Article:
I will be posting more shots from the floor tomorrow or later tonight, and if you are around, stop by booth 829 and fill out a ticket to win one of five 5-year subscriptions we are giving away. 

Until next time – enjoy your knitting! 

-Penelope


Hand Dyeing Yarn and Fleece
by Gail Callahan
Storey Publishing, 2010.
ISBN 978-1-60342-468-4

Heard from Alee, publicist at Storey, Friday morning last week and promised her I’d get this review up before she got in Monday morning. I still have time on the clock! It’s only half-time of the Vikings-Saints game.

I always find it interesting when I meet a knitter, as many times they are spinners and weavers. And vice versa. How interwined our fiber crafts are! My assistant Vickie is a weaver and a knitter and a spinner. Laura Bryant, owner of Prism Yarns, is a master weaver, knitwear designer, and dyer of her owns yarns.

Gail Callahan, the author of Hand Dyeing Yarn and Fleece, states at the very beginning of her new book, that she is a weaver who was “dragged kicking and screaming” to dyeing, as she could not find the color of fiber she wanted for a weaving piece. However, she is also a knitter because after she teaches you several methods for dyeing, there are patterns for 8 projects: mittens, 2 baby cardis and one with a matching hat, a delicate lace ruffle scarf, leg warmers, lace scarf (my fav), a hat for a guy but I’d wear it too, and socks. The patterns not only include the regular materials list but also the dyes and methods she used for the fiber used to knit the photographed sample.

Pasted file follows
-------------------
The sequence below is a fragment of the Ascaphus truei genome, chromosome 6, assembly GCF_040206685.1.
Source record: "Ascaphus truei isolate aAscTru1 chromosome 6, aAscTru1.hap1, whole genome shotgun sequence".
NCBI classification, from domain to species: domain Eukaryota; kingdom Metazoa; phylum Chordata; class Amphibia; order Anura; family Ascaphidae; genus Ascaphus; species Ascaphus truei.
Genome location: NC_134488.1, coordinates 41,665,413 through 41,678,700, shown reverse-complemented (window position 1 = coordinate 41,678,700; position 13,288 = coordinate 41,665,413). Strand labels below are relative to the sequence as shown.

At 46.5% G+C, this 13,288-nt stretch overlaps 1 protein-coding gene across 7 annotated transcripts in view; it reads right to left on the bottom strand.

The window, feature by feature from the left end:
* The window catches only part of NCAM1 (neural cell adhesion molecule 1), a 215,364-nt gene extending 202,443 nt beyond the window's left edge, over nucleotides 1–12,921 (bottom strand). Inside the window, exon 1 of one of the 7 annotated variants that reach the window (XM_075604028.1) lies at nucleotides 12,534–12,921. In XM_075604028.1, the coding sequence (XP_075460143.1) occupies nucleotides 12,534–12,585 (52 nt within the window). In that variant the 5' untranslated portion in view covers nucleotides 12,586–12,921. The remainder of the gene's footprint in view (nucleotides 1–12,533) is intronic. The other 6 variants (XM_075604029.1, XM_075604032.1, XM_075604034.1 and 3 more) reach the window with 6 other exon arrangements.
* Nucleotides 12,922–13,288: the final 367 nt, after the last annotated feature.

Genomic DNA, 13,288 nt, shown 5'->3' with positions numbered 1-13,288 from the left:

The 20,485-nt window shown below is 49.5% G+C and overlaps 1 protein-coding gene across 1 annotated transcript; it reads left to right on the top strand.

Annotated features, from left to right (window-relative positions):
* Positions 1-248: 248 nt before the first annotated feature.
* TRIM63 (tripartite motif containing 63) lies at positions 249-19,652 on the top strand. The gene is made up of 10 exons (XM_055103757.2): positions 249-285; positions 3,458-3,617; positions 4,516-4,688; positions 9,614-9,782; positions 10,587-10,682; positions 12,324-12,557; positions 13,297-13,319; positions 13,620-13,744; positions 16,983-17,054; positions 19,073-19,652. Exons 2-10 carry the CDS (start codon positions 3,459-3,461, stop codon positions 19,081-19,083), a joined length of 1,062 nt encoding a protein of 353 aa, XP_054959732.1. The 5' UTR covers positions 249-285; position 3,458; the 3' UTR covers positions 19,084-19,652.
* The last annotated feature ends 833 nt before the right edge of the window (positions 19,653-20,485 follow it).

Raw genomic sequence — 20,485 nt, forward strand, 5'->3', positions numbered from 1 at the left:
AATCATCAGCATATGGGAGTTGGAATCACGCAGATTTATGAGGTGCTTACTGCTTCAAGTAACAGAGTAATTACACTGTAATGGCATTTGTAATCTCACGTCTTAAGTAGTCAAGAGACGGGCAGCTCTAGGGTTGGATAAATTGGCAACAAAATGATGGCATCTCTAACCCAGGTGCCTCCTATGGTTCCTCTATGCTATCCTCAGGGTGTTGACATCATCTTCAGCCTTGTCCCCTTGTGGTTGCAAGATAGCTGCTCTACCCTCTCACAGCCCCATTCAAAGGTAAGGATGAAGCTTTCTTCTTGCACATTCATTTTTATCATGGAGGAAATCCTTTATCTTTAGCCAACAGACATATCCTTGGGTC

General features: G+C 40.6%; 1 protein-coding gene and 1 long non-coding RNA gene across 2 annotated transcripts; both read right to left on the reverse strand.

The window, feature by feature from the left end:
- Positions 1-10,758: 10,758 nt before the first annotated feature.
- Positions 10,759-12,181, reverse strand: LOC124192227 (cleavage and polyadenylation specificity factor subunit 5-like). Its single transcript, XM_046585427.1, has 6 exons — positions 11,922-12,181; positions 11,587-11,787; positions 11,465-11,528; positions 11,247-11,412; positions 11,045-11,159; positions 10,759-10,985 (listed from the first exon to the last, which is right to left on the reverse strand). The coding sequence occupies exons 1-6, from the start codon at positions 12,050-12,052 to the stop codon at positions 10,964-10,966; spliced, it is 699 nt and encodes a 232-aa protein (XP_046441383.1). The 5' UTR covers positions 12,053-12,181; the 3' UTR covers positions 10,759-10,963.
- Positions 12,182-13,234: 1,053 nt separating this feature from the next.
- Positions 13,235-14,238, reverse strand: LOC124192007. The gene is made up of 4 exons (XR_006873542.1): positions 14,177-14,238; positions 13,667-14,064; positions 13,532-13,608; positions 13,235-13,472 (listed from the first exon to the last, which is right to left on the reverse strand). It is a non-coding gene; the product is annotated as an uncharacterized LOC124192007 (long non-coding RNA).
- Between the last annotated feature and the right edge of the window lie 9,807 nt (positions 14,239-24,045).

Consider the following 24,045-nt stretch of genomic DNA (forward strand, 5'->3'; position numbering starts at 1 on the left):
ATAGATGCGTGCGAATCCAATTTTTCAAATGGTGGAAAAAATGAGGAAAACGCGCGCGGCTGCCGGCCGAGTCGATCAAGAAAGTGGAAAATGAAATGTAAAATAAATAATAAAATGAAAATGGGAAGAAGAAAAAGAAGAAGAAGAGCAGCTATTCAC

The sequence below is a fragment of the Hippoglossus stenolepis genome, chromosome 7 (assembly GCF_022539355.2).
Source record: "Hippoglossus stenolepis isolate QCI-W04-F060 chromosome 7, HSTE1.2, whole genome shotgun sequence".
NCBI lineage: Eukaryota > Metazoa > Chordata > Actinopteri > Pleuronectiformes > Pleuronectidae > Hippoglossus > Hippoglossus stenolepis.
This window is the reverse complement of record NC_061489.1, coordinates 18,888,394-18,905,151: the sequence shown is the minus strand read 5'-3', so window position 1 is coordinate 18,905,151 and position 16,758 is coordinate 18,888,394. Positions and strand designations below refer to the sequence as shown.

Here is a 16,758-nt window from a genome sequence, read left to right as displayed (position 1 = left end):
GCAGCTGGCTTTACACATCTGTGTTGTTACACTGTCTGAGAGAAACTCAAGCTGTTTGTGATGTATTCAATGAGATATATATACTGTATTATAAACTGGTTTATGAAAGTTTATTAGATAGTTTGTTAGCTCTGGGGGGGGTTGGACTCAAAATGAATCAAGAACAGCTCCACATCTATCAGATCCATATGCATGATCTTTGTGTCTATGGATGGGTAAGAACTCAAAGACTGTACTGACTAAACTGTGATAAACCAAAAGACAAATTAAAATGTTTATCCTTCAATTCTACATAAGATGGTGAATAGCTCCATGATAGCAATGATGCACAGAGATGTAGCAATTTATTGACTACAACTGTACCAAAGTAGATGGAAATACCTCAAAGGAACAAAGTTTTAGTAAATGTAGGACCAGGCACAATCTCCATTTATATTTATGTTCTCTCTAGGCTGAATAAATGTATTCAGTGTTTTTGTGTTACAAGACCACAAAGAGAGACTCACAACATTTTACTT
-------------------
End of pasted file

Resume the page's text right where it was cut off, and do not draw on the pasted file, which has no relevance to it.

Gail will lead you through all the steps, answer all your questions (including safety and environmental concerns), introduce you to dyes, fibers, and methods (dip-dyeing, hand painting, tie-dying and other creative techniques), even teaching you how to dye in the small spaces of your house. The simple handpaint method needs only a shallow pan, a plastic bag, gloves for your hands, and your microwave. You really don’t need a lot of space with her methods.

There are a ton of photos and step-by-step instructions so you can’t mess this up!  The most interesting method is the Parking Meter Yarn dye method. I had to read it twice to believe she really means it when she says to warp your fiber between two parking meters and then dye it. No parking meters near you? No worries — skein up that yarn between two parked cars as long as you can wrap around the bumper and be able to drive the cars closer together to lift the skein off the bumpers. 

No excuses for supplies as Gail presents a list of resources in the back of the book for yarns and dyes. You’ll feel very confident with the book in hand as you set out to dye that special color yarn you’ve been looking for and just can’t seem to find. Give it a try! 

Until next time – enjoy your knitting!

- Penelope

Nicky’s New Closures

I am going to deluge you with lots of good stuff over the next few days (God willing). You’ve all been on my mind for weeks. The publishing company was shut down for the holidays (10 days away from the office) but for an editor, we can’t really completely leave the office (if you know what I mean). I MEANT to post this as the package arrived before I left for holiday. These buttons and closures have been carried back and forth for AGES and tonight is the night! 

Tomorrow I am headed out the door at 5am to get on a plane and be in Long Beach CA for the TNNA trade show. We are looking forward to the Fashion Show presented by the Yarn Group members tomorrow night. I’ve volunteered to work backstage so it’s super to get to see all the garments up close and personal.

Back to Nicky!

These beauties arrived via Nicky Epstein (www.nickyepstein.com) and JHB (www.buttons.com). This is her entire BRAND NEW collection of buttons and closures. I have to tell you, the corset had me going … so Nicky, you want me to knit a WHAT and keep it snug with THAT piece of hardware??? And then I decided it would make a fabulous belt closure. Or you can be as creative as you like!

There are six types of closures. The largest is the corset (3″ tall x 3″ across at the widest part in the closed and locked position) and the hearts are 3″ tip to tip closed. All the closures have 2, 3 or 4 shank type backs for secure placement on your project.